late summer porch sitting

Some mornings I get up before seven and sit with my prayer book on the bungalow’s porch.

Instead of faithfully reading each word, my eyes flicker up to the utility poles, their lines and cables adorned by mourning doves and other such creatures.

These days the thick black cords become tightropes for neighborhood squirrels.

South to north they scamper, twenty feet above Ripley Street, carrying green hulled black walnuts in their mouths.

One day I try to follow a little one to his nest, but he disappears somewhere in the neighbor’s bean tree: Catalpa speciosa, I think.

The Missouri summer is a humid blanket, wrapping herself around us tightly,

Yet they are already making their homes ready for winter.

When my gaze falls back to the book, I hurriedly mumble something for the squirrels before I remember that this day my prayer happened without any words.



thought we were special

adoption profile

see our online adoption profile at

Last month Jamie and I renewed our adoption home study.

The home study is the standard process through which a social worker evaluates our fitness to be adoptive parents. She teaches us about adoption. She checks on our psychological and physical health. She runs all the background checks.

We talk about family history and family systems and parenting styles.

We meet with her together. We meet with her separately. She comes to our house and meets our cat.

She looks at all of our income and collects reference letters from our bosses.

She writes a long, official report.

It is a bit nosy, now that I think of it, but unlike biological parents, adoptive parents have to be carefully vetted.

Last spring and early summer we went through this process for the first time. Lucky for us we had a flexible, funny, cat-loving social worker. We sailed through. We checked all the boxes and settled in to wait.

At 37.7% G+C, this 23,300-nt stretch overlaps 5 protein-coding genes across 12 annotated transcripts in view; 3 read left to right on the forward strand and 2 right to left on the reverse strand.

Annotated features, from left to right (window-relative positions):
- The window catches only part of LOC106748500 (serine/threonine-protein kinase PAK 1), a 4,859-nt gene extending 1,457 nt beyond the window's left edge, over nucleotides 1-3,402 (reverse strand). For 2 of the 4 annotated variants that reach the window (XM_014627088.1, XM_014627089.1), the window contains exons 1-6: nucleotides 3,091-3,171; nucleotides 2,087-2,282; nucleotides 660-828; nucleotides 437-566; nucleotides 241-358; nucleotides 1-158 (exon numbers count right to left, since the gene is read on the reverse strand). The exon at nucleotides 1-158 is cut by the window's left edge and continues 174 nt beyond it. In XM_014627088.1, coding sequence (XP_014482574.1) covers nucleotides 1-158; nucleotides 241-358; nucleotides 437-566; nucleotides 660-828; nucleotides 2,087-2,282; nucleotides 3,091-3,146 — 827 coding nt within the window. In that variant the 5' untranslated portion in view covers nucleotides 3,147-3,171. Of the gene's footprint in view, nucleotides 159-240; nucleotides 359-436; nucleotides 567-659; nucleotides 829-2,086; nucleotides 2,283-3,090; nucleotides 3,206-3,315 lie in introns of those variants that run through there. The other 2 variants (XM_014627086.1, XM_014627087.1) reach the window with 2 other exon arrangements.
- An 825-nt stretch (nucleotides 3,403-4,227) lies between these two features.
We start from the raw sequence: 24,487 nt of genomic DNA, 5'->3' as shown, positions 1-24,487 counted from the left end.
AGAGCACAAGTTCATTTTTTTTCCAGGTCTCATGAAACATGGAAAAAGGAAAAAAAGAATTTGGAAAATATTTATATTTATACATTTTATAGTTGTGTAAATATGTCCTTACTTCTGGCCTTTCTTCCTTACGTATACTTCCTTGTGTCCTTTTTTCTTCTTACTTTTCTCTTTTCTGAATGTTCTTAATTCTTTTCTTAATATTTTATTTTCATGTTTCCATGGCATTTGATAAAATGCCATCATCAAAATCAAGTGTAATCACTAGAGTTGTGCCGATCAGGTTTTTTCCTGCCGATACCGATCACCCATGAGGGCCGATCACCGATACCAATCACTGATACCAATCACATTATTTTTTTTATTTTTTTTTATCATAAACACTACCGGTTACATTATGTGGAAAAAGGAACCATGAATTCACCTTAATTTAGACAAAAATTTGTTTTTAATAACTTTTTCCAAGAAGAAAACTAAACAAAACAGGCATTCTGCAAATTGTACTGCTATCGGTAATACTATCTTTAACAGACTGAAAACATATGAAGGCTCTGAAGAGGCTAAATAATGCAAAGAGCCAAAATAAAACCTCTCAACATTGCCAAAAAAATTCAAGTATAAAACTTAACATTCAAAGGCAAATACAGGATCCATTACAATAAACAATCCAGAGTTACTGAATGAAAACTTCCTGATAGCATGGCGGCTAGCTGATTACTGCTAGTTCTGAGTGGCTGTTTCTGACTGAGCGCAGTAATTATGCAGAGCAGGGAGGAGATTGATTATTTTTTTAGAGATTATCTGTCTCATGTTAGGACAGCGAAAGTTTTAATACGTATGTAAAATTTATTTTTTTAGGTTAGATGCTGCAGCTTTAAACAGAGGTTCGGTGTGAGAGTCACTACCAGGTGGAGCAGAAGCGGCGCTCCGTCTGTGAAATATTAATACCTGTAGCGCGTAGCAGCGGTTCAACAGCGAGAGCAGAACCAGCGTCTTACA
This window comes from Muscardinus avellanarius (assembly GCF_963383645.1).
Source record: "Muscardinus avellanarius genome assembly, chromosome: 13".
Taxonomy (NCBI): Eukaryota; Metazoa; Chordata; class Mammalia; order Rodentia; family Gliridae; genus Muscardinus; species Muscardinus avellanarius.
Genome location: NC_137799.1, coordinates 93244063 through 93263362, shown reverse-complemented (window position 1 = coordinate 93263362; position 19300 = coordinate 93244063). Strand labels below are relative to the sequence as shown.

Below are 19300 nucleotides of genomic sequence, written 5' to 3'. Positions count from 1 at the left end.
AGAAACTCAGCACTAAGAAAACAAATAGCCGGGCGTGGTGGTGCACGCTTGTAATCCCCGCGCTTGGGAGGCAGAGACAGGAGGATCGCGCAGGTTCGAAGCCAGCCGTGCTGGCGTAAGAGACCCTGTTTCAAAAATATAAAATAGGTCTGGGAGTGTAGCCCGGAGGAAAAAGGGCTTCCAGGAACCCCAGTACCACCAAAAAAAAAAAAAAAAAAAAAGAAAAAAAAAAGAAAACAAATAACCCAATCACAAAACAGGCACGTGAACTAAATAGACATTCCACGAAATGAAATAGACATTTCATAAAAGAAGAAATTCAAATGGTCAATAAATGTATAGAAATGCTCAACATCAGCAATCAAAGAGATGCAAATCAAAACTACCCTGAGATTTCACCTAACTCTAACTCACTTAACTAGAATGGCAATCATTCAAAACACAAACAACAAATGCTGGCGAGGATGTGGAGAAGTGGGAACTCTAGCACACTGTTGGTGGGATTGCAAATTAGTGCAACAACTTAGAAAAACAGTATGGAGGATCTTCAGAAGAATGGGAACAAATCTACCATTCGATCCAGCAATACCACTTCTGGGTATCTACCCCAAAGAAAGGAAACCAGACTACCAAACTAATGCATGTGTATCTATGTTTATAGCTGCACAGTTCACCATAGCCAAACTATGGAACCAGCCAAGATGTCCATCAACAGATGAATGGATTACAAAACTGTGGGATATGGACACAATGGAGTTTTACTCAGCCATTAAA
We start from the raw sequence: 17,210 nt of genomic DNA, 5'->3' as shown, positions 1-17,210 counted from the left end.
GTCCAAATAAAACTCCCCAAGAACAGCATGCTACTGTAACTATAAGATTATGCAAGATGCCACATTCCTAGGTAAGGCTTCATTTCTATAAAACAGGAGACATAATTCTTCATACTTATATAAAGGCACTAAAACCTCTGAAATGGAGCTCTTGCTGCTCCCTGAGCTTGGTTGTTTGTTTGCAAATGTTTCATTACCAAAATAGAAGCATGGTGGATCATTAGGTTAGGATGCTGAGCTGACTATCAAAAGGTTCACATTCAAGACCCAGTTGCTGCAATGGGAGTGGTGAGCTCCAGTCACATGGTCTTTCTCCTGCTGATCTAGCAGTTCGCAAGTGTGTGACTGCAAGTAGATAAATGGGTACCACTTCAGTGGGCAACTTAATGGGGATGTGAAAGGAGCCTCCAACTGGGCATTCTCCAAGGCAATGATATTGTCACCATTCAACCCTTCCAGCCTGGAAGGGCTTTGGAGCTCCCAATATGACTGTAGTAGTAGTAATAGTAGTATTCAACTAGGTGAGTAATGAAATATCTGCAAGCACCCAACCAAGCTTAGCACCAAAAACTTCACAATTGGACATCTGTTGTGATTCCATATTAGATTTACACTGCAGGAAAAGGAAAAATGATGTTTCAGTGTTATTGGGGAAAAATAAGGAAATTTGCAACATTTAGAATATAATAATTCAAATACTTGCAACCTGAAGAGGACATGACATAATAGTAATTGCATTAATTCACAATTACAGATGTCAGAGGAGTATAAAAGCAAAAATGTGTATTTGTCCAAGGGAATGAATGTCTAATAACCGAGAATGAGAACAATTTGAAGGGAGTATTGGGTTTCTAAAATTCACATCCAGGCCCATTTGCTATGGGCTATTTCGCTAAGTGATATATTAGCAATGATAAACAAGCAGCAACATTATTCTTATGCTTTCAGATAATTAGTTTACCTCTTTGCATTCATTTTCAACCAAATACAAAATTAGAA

The agency we were working with says the average wait for an adoptive family is one to two years. Now while we believed them, we also realized that in most things, Jamie and I are above average. Surely next year at the family reunion we’ll have a baby. Surely when our nephew turns one year old in March we’ll be expecting. Maybe if we’re lucky we’ll even have to change our Christmas travel plans.

Christmas passed; then March; then the family reunion. Now it’s August, and we’ve been waiting more than a year. We’re quickly headed for longer than the average.

A couple of weeks ago we sat down with our social worker again. The home study update isn’t nearly as intense as the initial intake: just a one hour meeting, a doctor’s note, and updated fingerprints.

Our update was really just a check-in, and as we sat together last month, we processed the year of waiting. Jamie expressed the sentiment we’d thought all along. We didn’t think we’d be waiting so long. We thought we were special.

Our social worker didn’t miss a beat: “You are special.” For a split second I thought she’d validate our self-centered impulses. She’s at least helping us feel a little better. But then came the punch line. “And so is everyone else.”

You are special, and so is everyone else.

It was a direct and true message, cutting through our self-protective exceptionalism and laying bare the waiting.

Jamie and I had built up the wait, filling it with expectations and desires beyond our control. We tried to manage our hopes and disappointments with narratives that made things seem sensible and manageable. But the adoption process isn’t really something you can manage or control. In that way it’s a lot like grace.

Those attempts to figure out the correct path are exposed for what they are: false attempts to manage what is beyond our reach. Those struggles for control are relativized in light of something much larger than us. That persistent need to prove ourselves worthy is released, because it truly does not matter. Indeed in some times and some places, the Gospel message might be just as simple as the adoption journey:

You are special, and so is everyone else.